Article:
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Bully victimization and child and adolescent health: new evidence from the 2016 NSCH.
Ann Epidemiol. 2019 01; 29:60-66.AE

Abstract

PURPOSE

To explore whether children with diagnosable health conditions are at greater risk of bully victimization and whether, among these children, bully victimization further elevates the risk of an array of health difficulties.

METHODS

We examined a recent, nationally representative sample of children and adolescents aged 6-17 years who participated in the 2016 National Survey of Children's Health. Survey data pertaining to the children and adolescents covering bully victimization, health difficulties, and diagnosable health conditions were obtained from primary caregivers.

RESULTS

The results suggest that children with diagnosable conditions are at significantly higher risk of being bullied, particularly among children with birth defects and developmental disorders (e.g., 50% or more are victims of bullying). Furthermore, the findings reveal that, among children with diagnosable conditions, those who are victims of bullying are significantly more likely to experience various health challenges, relative to nonvictims. While these findings are significant across age groups, 12- to 17-year-old youth are more likely to experience bullying in the presence of multiple developmental disorders, and when this occurs, these youth are more likely to manifest health difficulties than younger children.

CONCLUSIONS

The findings suggest that children with disabilities and chronic health conditions, who are at a significantly greater risk of being bullied, also suffer from further health difficulties when they are victimized by their peers. In conjunction with school-based interventions, primary care physicians may be ideally positioned to assess youth for victimization risk, provide counseling to youth victims, and reduce future victimization through office-based youth violence interventions.

Authors+Show Affiliations

Department of Criminal Justice, The University of Texas at San Antonio, San Antonio, USA. Electronic address: dylan.jackson@utsa.edu.College for Public Health and Social Justice, Saint Louis University, St. Louis, MO, USA.Department of Sociology, Anthropology, and Social Work, Kansas State University, Manhattan, USA.

Pub Type(s)

Journal Article

Language

eng

PubMed ID

30287165

Citation

Jackson, Dylan B., et al. "Bully Victimization and Child and Adolescent Health: New Evidence From the 2016 NSCH." Annals of Epidemiology, vol. 29, 2019, pp. 60-66.
Jackson DB, Vaughn MG, Kremer KP. Bully victimization and child and adolescent health: new evidence from the 2016 NSCH. Ann Epidemiol. 2019;29:60-66.
Jackson, D. B., Vaughn, M. G., & Kremer, K. P. (2019). Bully victimization and child and adolescent health: new evidence from the 2016 NSCH. Annals of Epidemiology, 29, 60-66. https://doi.org/10.1016/j.annepidem.2018.09.004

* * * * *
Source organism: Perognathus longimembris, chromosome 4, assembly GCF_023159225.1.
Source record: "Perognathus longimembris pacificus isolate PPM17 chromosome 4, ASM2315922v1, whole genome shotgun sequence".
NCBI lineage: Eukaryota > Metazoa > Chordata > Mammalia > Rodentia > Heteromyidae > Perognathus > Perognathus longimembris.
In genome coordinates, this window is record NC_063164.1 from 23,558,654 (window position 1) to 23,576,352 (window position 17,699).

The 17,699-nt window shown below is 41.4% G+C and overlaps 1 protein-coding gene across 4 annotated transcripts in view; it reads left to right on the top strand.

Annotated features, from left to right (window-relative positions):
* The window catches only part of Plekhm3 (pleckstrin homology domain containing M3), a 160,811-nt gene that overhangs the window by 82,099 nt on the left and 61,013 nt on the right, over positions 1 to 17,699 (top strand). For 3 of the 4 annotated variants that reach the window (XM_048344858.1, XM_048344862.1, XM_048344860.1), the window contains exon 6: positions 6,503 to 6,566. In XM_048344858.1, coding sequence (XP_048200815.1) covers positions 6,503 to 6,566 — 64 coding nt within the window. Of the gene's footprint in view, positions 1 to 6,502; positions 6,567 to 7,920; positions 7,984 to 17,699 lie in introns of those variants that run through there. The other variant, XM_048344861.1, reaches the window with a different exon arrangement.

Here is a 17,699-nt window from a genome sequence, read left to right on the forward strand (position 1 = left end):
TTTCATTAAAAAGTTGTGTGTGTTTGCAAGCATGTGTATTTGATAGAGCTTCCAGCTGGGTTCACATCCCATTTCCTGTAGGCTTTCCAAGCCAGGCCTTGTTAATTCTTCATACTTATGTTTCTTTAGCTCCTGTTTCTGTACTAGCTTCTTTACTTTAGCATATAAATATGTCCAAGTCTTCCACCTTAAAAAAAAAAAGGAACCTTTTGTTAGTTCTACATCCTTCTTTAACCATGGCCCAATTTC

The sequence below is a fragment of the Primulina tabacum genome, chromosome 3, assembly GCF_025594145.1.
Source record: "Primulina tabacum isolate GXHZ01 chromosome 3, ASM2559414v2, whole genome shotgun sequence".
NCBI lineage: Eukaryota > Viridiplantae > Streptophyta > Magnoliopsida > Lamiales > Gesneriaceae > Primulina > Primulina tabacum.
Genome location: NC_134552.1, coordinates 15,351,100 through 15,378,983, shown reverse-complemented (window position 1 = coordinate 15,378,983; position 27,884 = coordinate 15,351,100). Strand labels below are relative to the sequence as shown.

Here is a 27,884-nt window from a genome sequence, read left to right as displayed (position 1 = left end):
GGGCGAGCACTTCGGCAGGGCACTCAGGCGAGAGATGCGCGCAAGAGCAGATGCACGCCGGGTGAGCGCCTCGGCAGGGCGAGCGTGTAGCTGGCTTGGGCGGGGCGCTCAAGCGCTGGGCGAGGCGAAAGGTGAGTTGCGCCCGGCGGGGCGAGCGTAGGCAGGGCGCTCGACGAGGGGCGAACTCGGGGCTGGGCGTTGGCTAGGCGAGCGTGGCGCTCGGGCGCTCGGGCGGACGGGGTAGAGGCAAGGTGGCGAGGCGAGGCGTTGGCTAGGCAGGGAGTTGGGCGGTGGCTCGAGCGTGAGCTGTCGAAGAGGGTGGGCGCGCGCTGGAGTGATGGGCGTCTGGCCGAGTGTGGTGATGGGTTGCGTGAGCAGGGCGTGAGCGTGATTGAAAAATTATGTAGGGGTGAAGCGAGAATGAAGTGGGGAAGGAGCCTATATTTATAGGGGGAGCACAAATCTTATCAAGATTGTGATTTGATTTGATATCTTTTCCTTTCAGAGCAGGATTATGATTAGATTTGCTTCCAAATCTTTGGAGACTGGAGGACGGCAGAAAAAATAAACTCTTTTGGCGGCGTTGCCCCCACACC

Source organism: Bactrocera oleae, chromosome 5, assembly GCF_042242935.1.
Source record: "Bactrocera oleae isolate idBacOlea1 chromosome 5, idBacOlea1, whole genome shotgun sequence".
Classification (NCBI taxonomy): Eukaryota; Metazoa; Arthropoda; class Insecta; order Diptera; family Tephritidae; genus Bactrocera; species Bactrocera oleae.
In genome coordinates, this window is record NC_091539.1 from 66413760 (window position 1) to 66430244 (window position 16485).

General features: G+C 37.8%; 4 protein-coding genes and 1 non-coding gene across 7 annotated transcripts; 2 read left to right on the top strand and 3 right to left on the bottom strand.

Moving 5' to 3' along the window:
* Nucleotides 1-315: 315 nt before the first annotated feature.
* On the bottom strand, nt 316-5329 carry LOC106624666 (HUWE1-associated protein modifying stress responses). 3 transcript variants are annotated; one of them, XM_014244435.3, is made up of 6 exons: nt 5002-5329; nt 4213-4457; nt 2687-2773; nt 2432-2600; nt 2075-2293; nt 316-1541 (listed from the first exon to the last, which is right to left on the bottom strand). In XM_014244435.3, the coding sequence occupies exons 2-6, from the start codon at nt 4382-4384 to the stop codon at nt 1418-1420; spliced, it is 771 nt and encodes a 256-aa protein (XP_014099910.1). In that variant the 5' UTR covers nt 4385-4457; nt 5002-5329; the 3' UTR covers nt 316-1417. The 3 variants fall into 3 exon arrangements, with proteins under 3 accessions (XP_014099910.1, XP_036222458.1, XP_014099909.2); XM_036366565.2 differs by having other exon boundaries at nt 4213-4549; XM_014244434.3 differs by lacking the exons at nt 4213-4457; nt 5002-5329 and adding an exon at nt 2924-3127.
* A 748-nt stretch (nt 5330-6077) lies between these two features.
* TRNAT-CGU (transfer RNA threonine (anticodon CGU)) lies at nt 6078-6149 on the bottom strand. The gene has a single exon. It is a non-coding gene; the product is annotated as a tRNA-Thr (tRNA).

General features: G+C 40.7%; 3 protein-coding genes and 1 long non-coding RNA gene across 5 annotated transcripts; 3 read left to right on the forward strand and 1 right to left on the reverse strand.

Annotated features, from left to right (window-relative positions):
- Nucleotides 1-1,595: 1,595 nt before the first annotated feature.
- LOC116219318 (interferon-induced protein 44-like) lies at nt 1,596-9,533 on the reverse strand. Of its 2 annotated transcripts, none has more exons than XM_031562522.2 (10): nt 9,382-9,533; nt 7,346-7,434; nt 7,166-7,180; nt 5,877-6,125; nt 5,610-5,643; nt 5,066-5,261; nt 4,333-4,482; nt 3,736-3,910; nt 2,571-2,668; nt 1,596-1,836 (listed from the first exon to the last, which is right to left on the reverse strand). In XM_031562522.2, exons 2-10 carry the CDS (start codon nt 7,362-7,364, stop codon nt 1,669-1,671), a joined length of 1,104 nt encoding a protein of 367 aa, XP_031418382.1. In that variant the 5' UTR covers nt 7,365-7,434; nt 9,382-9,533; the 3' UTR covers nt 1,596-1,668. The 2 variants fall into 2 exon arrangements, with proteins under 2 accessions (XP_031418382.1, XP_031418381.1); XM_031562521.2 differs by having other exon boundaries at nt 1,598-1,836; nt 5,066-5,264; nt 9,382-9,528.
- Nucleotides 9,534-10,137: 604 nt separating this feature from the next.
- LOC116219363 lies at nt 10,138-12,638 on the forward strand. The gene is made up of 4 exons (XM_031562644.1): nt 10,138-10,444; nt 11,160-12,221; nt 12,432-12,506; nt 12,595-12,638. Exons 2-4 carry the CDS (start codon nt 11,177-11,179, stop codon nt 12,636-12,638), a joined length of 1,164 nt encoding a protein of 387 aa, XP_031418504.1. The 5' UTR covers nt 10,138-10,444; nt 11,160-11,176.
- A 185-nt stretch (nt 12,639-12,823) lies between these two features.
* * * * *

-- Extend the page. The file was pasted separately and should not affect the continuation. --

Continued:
Jackson DB, Vaughn MG, Kremer KP. Bully Victimization and Child and Adolescent Health: New Evidence From the 2016 NSCH. Ann Epidemiol. 2019;29:60-66. PubMed PMID: 30287165.
* Article titles in AMA citation format should be in sentence-case
TY - JOUR T1 - Bully victimization and child and adolescent health: new evidence from the 2016 NSCH. AU - Jackson,Dylan B, AU - Vaughn,Michael G, AU - Kremer,Kristen P, Y1 - 2018/09/17/ PY - 2018/04/28/received PY - 2018/09/09/revised PY - 2018/09/12/accepted PY - 2018/10/6/pubmed PY - 2019/10/23/medline PY - 2018/10/6/entrez KW - Bullying KW - Chronic conditions KW - Diagnoses KW - Health challenges KW - Victim SP - 60 EP - 66 JF - Annals of epidemiology JO - Ann Epidemiol VL - 29 N2 - PURPOSE: To explore whether children with diagnosable health conditions are at greater risk of bully victimization and whether, among these children, bully victimization further elevates the risk of an array of health difficulties. METHODS: We examined a recent, nationally representative sample of children and adolescents aged 6-17 years who participated in the 2016 National Survey of Children's Health. Survey data pertaining to the children and adolescents covering bully victimization, health difficulties, and diagnosable health conditions were obtained from primary caregivers. RESULTS: The results suggest that children with diagnosable conditions are at significantly higher risk of being bullied, particularly among children with birth defects and developmental disorders (e.g., 50% or more are victims of bullying). Furthermore, the findings reveal that, among children with diagnosable conditions, those who are victims of bullying are significantly more likely to experience various health challenges, relative to nonvictims. While these findings are significant across age groups, 12- to 17-year-old youth are more likely to experience bullying in the presence of multiple developmental disorders, and when this occurs, these youth are more likely to manifest health difficulties than younger children. CONCLUSIONS: The findings suggest that children with disabilities and chronic health conditions, who are at a significantly greater risk of being bullied, also suffer from further health difficulties when they are victimized by their peers. In conjunction with school-based interventions, primary care physicians may be ideally positioned to assess youth for victimization risk, provide counseling to youth victims, and reduce future victimization through office-based youth violence interventions. SN - 1873-2585 UR - https://www.unboundmedicine.com/medline/citation/30287165/Bully_victimization_and_child_and_adolescent_health:_new_evidence_from_the_2016_NSCH_ DB - PRIME DP - Unbound Medicine ER -